Here he is, testing it out in Terminal 1.

As of writing, people can find The Burn at three new sites through Feb. 1: Spadina Museum, Native Canadian Centre and the Market Gallery at St. Lawrence Market.

“We want to make sure that we’re hitting every corner of the GTA: north, east, south, west, central — all the nooks and crannies,” says Mooking. Twenty-one locations are currently scheduled for the tour, and a full map and schedule can be found through the city’s website. 

Through March 11, visitors will find metallic dodecahedrons at different destinations — sculptures created by local artist Javid JAH. And under each sculpture is a bowl of wooden balls: spheres the size of marbles that have been carved out of cedar. 

Photo of a brassy dodecahedron adorned with perforated ornate designs. It's mounted on a wooden stick. A wood bowl full of small wooden spheres rests below the polyhedron. In the background, two step-and-repeats printed with extensive instructions for how to engage with the artwork, are visible.
Find vessels like this one throughout the GTA. This shot was taken during The Burn’s install at Fort York National Historic Site. (CBC Arts)

Take a ball, and you’ll be asked to stop and think — to sit with your feelings, really. In the language of The Burn, you’ll be “setting an intention.” Is there something weighing on you: an emotion you wish you could change or simply set free? Once you’ve identified that feeling, you’re asked to drop your ball inside the sculpture. It’s a moment for “letting go,” so to speak. 

“People are carrying so many things, especially coming through this COVID time,” says Mooking. “It’s a very simple thing … that can be very, very emotional.”

A multihyphenate known for his success as a chef, TV personality (Man Fire Food), and musician (Bass is Base), Mooking’s presented participatory art projects for the city before. Just last August, to coincide with Emancipation Month programming at Toronto history museums, he launched Read(In), an interactive installation that also appeared in multiple locations throughout the GTA. 

To bring The Burn to life, project curator Umbereen Inayet connected him with collaborators JAH (who designed and produced the installation’s ornate sculptural elements) and artist Catherine Tammaro, a Wyandot Elder who served as an advisor, particularly concerning the project’s spiritual bent. Says Mooking: “There’s a deep history of Indigenous cultures using fire and water for cleansing and preservation and healing, so we needed that guidance to make sure that we were respecting that tradition.”

The wooden balls collected at each tour site will eventually fuel the fire on March 11, and Mooking says those attending the activation at Nathan Phillips Square will also have the opportunity to set an intention. At the big event, visitors will send their cedar spheres down a chute, directly into the flames. And when the fire’s extinguished, all the ash that’s left behind will be collected for use in city gardens. “We’re really trying to emulate the cycle of life: from the spark to the ash,” says Mooking. “We’re looking to carry the spiritual intentions from everybody in the city to fortify our Earth.”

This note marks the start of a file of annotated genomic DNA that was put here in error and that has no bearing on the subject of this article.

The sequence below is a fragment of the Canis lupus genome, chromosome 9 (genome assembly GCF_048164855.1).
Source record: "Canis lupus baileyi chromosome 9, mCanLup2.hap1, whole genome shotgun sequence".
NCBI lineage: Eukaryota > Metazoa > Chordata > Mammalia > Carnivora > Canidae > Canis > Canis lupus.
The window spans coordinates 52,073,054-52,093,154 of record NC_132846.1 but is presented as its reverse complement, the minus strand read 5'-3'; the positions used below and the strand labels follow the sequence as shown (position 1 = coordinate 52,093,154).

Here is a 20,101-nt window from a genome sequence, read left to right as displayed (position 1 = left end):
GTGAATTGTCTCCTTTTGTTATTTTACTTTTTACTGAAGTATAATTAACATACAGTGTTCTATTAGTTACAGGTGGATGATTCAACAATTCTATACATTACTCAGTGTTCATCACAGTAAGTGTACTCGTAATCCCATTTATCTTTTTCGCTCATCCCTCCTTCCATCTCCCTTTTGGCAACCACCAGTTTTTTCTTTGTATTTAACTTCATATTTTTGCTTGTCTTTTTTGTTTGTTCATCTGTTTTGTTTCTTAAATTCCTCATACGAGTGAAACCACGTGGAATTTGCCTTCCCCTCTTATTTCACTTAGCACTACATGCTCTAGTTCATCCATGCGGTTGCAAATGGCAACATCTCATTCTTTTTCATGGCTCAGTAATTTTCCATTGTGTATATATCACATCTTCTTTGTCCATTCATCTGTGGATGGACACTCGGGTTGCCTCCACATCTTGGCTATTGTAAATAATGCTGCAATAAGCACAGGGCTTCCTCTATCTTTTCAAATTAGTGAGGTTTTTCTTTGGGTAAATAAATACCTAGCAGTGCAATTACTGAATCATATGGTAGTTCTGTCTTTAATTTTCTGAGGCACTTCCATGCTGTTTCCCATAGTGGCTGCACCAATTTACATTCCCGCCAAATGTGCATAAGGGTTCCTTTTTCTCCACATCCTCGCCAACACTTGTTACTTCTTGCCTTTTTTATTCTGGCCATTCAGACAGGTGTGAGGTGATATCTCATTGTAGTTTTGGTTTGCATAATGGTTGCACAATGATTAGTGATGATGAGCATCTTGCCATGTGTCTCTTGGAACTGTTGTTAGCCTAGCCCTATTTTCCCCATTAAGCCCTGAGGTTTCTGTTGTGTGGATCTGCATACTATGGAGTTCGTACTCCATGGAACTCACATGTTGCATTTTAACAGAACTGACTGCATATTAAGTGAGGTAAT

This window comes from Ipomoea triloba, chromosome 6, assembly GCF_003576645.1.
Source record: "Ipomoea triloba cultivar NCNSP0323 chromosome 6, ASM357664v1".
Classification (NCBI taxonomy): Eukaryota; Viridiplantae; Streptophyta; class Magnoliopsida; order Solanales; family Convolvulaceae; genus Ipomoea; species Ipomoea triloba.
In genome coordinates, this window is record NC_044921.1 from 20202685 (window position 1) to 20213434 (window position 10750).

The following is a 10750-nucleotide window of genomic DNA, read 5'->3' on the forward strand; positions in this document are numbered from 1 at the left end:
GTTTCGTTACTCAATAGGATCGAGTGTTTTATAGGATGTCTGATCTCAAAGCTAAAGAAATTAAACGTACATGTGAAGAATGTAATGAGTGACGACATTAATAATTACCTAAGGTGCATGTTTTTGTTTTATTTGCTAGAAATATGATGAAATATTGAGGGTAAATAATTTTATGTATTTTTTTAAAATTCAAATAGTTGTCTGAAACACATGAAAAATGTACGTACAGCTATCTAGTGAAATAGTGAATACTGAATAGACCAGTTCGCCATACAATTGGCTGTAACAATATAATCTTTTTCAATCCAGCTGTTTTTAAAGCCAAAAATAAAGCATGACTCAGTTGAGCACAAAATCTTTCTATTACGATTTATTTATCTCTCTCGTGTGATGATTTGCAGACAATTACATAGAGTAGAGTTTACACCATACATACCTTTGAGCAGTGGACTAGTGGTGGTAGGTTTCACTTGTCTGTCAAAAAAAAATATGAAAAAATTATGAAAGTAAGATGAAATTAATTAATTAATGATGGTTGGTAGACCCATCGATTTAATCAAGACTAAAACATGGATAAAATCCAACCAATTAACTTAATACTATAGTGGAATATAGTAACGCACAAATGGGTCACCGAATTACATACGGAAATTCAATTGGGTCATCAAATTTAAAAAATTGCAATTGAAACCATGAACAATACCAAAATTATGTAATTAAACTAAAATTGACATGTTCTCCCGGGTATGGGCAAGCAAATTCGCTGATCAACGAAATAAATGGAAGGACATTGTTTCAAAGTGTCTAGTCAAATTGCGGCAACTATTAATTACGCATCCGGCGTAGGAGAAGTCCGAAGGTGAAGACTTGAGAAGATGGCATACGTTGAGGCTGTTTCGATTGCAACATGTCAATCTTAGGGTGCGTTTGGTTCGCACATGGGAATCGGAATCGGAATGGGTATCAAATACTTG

The city says it will be announcing more public projects that respond to COVID’s impact on residents. Like The Burn, they’re part of a program called Stronger Together that launched in late November. More programming is expected to be revealed in February.

In the first few days of The Burn’s cross-city tour, Mooking says he was receiving reports from the participating venues. Folks are interacting with the sculptures already, he says. “It’s been cathartic, I hope. … I can’t wait to see how much healing we’re able to do when we really roll out the full scale of this at Nathan Phillips Square.”

Full event details, including a map of The Burn’s tour locations, can be found on the project’s website.

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Art is everywhere this weekend

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Saturday, Jan. 28

2023 ArtsEverywhere Festival

Multiple locations; 10 a.m. to 10 p.m.

From film screenings to drag brunches and book fairs, the free annual festival has something for everyone. Learn more here.

Winterstock

Royal City Studios; 7 p.m. to 11 p.m.

Join Royal City Studios for a live music tribute to Woodstock 1969; attendees are encouraged to wear their best 60s style clothes. Get tickets here.

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Music Weekends

Western Burgers & Steaks; 2:00 p.m. to 5 p.m.

The genre-bouncing Probable Cause will perform live at The Western, pay-by-donation. Doors open at 2 p.m., show starts at 2:30.

Sunday, Jan. 29

2023 ArtsEverywhere Festival

River Run Centre; 10 a.m. to 2:30 p.m.

The last day of the free festival features a lecture and a film screening, both at the River Run Centre. Learn more here.

Music Weekends

Onyx Nightclub; 2p.m. to 5 p.m.

Join SHEBAD for their live concert at Onyx. It’s family-friendly and pay-by-donation. Doors open at 2 p.m., show starts at 2:45.

OHL Hockey

2 p.m.: Guelph Storm vs. Sudbury Wolves, Sleeman Centre